Minor upgrades to the UK's GDP growth outlook have allowed the government to reduce borrowing forecasts as the Chancellor Philip Hammond announces potential changes to the tax system.
In the Budget presented today (March 8), Mr Hammond said Office for Budget Responsibility (OBR) forecasts for GDP growth have been revised since November's Autumn Statement.
The OBR said UK GDP will rise 2 per cent in 2017, compared with a 1.4 per cent prediction last year.
However, subsequent years have been revised down.
The economy is now predicted to grow 1.6 per cent in 2018 and 1.7 per cent in 2019 - lower than the 1.7 per cent 2.1 per cent OBR estimates last year. In 2020, growth will be 0.1 percentage points lower, at 1.9 per cent.
However, despite the reduced GDP growth in upcoming years, public sector borrowing both in nominal terms and as a percentage of GDP will now be lower.
Government borrowing from the next fiscal year to 2020/21 will now be marginally lower compared with November figures, ending with a predicted £20.6bn in the final year. However, this year's borrowing will be substantially lower - some £16.4bn down on the previous forecast - due to the OBR removing a one-off cost and higher than expected tax revenue.
This now means debt as a proportion of GDP will not cross the 90 per cent barrier in 2017/18 - as was thought in previous estimates. It is now predicted to peak at 88.8 per cent that year, before then falling.
However, all forecasts remain less positive than the OBR estimates made under previous chancellor George Osborne, prior to the UK's decision to leave the EU. Despite borrowing estimates being lower than predicted in last year's Autumn Statement, the figure is still £100bn higher than that given in the 2016 Budget, Mr Hammond said.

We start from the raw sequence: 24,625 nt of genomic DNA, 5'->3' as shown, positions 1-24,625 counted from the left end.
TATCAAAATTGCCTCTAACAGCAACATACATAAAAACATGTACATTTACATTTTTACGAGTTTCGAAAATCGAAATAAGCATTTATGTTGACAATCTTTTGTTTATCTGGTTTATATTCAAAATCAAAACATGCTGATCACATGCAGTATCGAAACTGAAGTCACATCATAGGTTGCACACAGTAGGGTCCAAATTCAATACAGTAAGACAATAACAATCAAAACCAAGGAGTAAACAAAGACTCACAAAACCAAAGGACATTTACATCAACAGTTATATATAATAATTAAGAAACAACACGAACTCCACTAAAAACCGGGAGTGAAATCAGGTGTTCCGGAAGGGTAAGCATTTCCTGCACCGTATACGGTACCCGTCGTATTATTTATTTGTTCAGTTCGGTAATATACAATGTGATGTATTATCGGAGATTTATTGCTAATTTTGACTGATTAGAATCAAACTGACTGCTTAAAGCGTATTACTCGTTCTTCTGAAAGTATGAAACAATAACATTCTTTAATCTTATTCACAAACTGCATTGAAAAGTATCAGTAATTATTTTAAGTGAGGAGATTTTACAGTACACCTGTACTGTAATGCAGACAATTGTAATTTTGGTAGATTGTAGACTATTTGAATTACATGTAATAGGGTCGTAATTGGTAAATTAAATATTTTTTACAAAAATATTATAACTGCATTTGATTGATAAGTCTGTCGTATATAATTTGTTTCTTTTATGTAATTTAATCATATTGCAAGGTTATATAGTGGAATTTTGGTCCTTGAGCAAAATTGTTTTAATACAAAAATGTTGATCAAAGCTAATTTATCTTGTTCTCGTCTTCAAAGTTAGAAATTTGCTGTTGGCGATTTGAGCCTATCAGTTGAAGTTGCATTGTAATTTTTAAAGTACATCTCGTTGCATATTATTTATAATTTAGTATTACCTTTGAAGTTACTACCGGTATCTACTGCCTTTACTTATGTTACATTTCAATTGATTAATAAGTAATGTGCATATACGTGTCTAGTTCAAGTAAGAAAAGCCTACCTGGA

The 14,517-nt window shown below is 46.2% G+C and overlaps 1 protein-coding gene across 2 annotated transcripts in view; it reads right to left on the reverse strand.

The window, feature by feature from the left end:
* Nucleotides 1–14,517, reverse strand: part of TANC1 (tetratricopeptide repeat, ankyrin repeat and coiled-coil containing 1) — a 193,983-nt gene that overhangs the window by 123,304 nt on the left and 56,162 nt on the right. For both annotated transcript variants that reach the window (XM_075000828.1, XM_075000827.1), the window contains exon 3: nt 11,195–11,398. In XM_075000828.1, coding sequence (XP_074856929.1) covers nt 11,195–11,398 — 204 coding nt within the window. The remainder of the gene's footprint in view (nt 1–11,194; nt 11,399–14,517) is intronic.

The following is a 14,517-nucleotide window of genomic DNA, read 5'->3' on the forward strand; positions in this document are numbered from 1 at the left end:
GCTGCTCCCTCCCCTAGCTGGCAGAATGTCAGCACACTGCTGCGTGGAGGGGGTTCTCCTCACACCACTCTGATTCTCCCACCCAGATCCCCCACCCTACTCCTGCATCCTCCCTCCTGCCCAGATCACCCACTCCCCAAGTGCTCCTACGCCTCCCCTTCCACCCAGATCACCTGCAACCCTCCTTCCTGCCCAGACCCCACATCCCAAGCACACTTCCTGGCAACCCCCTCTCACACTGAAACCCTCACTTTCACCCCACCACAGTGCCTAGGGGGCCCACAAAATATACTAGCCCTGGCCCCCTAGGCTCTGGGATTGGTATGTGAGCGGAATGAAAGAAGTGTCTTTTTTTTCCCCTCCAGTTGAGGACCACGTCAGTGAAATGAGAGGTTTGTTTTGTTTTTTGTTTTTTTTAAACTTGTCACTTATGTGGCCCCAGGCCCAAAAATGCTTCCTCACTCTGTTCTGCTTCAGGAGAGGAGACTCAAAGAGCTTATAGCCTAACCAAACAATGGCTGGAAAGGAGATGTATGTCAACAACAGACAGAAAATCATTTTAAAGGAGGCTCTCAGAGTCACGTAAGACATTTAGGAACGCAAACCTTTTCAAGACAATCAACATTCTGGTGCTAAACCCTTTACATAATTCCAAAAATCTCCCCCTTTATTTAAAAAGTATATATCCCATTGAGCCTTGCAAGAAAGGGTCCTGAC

Similarly, GDP forecasts this year remain lower than predictions made 12 months ago.
Mr Hammond said he would not use the additional headroom given by estimate revisions to increase borrowing. He instead unveiled "budget neutral" tax policies that would increase revenue to fund additional spending decisions.
This included a consultation on National Insurance Contributions (NIC) - with a view to harmonising amounts paid by employees and the self employed.
The chancellor also said he would raise revenue by reducing the tax-free dividend allowance from £5,000 to £2,000 from April 2018.
|OBR GDP Growth Forecasts (%):|
|Autumn Statement 2015||Budget 2016||Autumn Statement 2016||Budget 2017|
|Source: Office for Budget Responsibility|